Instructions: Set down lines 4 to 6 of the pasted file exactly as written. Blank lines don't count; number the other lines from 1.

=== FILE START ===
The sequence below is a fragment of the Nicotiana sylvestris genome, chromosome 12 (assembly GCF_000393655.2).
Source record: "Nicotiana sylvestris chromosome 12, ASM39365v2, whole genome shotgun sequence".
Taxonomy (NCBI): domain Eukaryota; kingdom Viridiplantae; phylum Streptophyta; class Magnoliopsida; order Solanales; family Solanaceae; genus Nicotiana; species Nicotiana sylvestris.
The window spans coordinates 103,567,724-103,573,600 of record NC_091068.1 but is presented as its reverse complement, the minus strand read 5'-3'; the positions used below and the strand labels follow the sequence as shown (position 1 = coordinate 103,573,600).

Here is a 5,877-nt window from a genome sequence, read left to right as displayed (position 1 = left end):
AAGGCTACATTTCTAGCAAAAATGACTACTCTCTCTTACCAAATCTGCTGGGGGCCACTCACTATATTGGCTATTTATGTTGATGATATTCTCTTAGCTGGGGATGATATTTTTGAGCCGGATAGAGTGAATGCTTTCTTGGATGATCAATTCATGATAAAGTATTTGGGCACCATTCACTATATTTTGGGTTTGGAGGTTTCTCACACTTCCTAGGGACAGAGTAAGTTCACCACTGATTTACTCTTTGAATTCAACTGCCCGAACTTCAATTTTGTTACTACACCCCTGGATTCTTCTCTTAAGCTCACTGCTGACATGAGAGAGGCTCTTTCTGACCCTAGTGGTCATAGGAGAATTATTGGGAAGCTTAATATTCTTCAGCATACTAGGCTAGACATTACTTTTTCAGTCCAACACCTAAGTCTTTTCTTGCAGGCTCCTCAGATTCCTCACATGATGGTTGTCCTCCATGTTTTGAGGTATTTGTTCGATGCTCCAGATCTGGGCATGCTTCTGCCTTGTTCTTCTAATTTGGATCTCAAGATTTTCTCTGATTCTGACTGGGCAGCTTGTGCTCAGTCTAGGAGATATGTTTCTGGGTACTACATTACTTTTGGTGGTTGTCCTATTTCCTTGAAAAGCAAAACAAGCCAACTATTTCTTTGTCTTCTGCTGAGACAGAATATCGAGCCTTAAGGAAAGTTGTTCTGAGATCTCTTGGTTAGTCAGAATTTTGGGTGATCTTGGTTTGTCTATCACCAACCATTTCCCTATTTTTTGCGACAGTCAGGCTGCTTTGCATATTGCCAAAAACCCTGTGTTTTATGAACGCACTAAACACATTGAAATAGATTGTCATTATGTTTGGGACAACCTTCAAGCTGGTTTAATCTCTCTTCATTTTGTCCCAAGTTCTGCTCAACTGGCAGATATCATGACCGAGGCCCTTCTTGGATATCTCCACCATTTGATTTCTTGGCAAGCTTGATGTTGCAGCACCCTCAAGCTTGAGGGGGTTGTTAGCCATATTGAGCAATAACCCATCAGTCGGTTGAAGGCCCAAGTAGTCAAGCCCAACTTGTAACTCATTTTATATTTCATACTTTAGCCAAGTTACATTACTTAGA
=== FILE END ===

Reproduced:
The window spans coordinates 103,567,724-103,573,600 of record NC_091068.1 but is presented as its reverse complement, the minus strand read 5'-3'; the positions used below and the strand labels follow the sequence as shown (position 1 = coordinate 103,573,600).

Here is a 5,877-nt window from a genome sequence, read left to right as displayed (position 1 = left end):
AAGGCTACATTTCTAGCAAAAATGACTACTCTCTCTTACCAAATCTGCTGGGGGCCACTCACTATATTGGCTATTTATGTTGATGATATTCTCTTAGCTGGGGATGATATTTTTGAGCCGGATAGAGTGAATGCTTTCTTGGATGATCAATTCATGATAAAGTATTTGGGCACCATTCACTATATTTTGGGTTTGGAGGTTTCTCACACTTCCTAGGGACAGAGTAAGTTCACCACTGATTTACTCTTTGAATTCAACTGCCCGAACTTCAATTTTGTTACTACACCCCTGGATTCTTCTCTTAAGCTCACTGCTGACATGAGAGAGGCTCTTTCTGACCCTAGTGGTCATAGGAGAATTATTGGGAAGCTTAATATTCTTCAGCATACTAGGCTAGACATTACTTTTTCAGTCCAACACCTAAGTCTTTTCTTGCAGGCTCCTCAGATTCCTCACATGATGGTTGTCCTCCATGTTTTGAGGTATTTGTTCGATGCTCCAGATCTGGGCATGCTTCTGCCTTGTTCTTCTAATTTGGATCTCAAGATTTTCTCTGATTCTGACTGGGCAGCTTGTGCTCAGTCTAGGAGATATGTTTCTGGGTACTACATTACTTTTGGTGGTTGTCCTATTTCCTTGAAAAGCAAAACAAGCCAACTATTTCTTTGTCTTCTGCTGAGACAGAATATCGAGCCTTAAGGAAAGTTGTTCTGAGATCTCTTGGTTAGTCAGAATTTTGGGTGATCTTGGTTTGTCTATCACCAACCATTTCCCTATTTTTTGCGACAGTCAGGCTGCTTTGCATATTGCCAAAAACCCTGTGTTTTATGAACGCACTAAACACATTGAAATAGATTGTCATTATGTTTGGGACAACCTTCAAGCTGGTTTAATCTCTCTTCATTTTGTCCCAAGTTCTGCTCAACTGGCAGATATCATGACCGAGGCCCTTCTTGGATATCTCCACCATTTGATTTCTTGGCAAGCTTGATGTTGCAGCACCCTCAAGCTTGAGGGGGTTGTTAGCCATATTGAGCAATAACCCATCAGTCGGTTGAAGGCCCAAGTAGTCAAGCCCAACTTGTAACTCATTTTATATTTCATACTTTAGCCAAGTTACATTACTTAGA